Dear New Teacher,

Welcome to the noblest of all professions, and like all noble journeys, the burden is great and oftentimes feels too heavy.  When I think back on the night before my first day of teaching and my first night of being a new parent, my thoughts were incredibly similar, “Who thought it was a good idea to leave me in charge of these little humans?!”  Like you, I knew that my new job was extremely important to help develop these precious beings, and I didn’t want to mess them up!

Please let me calm some of your fears. You will mess up. You will make mistakes. But you will also experience victories, you will inspire those little, or big, humans; and you will find your calling along the way.  

Don’t be afraid of those mistakes. They will guide your decisions and increase your wisdom as you keep growing. They will give you clarity when your students mess up, too.  We all deserve second [and tenth] chances.  Show your students how to make things right by your own example of a growth mindset! 

Your passion that steered you onto this path will give you the strength to take chances that others would never dream up!  Your passion, and possible youth (or youth in spirit), will be your greatest asset in this new world! There may be those along the way who tell you you can’t do it or why even try, but don’t listen to those voices. They need you to remind them it’s still possible. Do it!  Your students will never forget it!

Whether it’s your faith, your pump-you-up-playlist, a glass (or two) of wine, and/or a supportive group of family and friends, make sure you have them in place for times to celebrate your victories, or when you need to reflect on what went wrong.  Keep some Advil and Epsom salts handy.  The mental and physical exhaustion is real, and learning how to take care of yourself outside of work needs to be a priority to successfully finish.  

You’ve probably heard the saying “No man is an island” and it’s definitely true in our field; we, teachers need each other.  If you are blessed to be given a mentor teacher who will guide you through the first years, like I was, be vulnerable and listen to him or her. You’ll know their feedback is priceless when it serves to build you up and allow you to learn from challenges.  Ask questions, observe them teach, share your thoughts and concerns. If you don’t have that mentor in your life, look me up on Twitter @mjmcalli and I will introduce you to an Army of Educators who will help and inspire you.  I’ll be one of them, too.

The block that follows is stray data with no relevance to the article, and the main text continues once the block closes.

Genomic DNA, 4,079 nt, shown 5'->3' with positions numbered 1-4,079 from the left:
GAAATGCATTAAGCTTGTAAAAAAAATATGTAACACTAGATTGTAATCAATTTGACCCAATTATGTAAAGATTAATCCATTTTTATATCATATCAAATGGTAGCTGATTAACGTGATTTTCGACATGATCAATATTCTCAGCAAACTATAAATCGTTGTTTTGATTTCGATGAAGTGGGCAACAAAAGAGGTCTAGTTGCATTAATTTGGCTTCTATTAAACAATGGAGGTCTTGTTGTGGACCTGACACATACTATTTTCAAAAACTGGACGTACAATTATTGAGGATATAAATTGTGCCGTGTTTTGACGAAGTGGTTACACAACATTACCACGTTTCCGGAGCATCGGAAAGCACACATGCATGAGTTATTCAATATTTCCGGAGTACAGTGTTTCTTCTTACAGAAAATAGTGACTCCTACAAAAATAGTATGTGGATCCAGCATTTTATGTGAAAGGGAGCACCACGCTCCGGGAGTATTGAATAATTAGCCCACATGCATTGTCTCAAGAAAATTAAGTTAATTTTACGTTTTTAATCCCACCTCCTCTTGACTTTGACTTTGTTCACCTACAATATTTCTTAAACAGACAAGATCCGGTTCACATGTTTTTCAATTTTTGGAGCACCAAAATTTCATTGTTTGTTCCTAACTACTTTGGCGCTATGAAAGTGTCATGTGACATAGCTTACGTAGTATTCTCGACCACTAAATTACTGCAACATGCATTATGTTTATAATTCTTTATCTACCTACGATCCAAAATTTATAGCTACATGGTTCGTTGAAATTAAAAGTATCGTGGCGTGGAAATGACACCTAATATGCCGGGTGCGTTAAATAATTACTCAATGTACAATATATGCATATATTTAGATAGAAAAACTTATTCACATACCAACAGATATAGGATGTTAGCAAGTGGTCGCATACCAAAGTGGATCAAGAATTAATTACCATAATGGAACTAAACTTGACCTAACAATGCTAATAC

Classroom and school-wide community is important.  Please, please keep in mind that while parents may not appear perfect or make the decisions you’d make, almost all of the parents I’ve met love their children and would sacrifice their lives for them. In fact, they are the experts when it comes to their children, and to build community, we have to listen and support them to have it in return.  Keep that in mind during hard conversations that you need to make when talking with those incredibly important people.

Educate yourself on signs of abuse.  Make that call to save their lives, even through the confusion and guilt: It always matters.  Our young people look to us as a lifeline.  While creating a safe environment to learn, the trust our students place in our hands is immense. 

This journey of teaching is challenging, but it’s probably the most rewarding, too! Okay, I’m a bit biased, but you have the opportunity to speak into so many lives, it’s also quite humbling.  Your students will remember the songs you sang together, the jokes, the fun, and discipline including everything on the social emotional spectrum.

Welcome, New Teacher, and thank you for embarking on this journey with all of us!


    1. Thank you!!!! I wrote the first draft last year when I found out I was going to mentor a new teacher, again!


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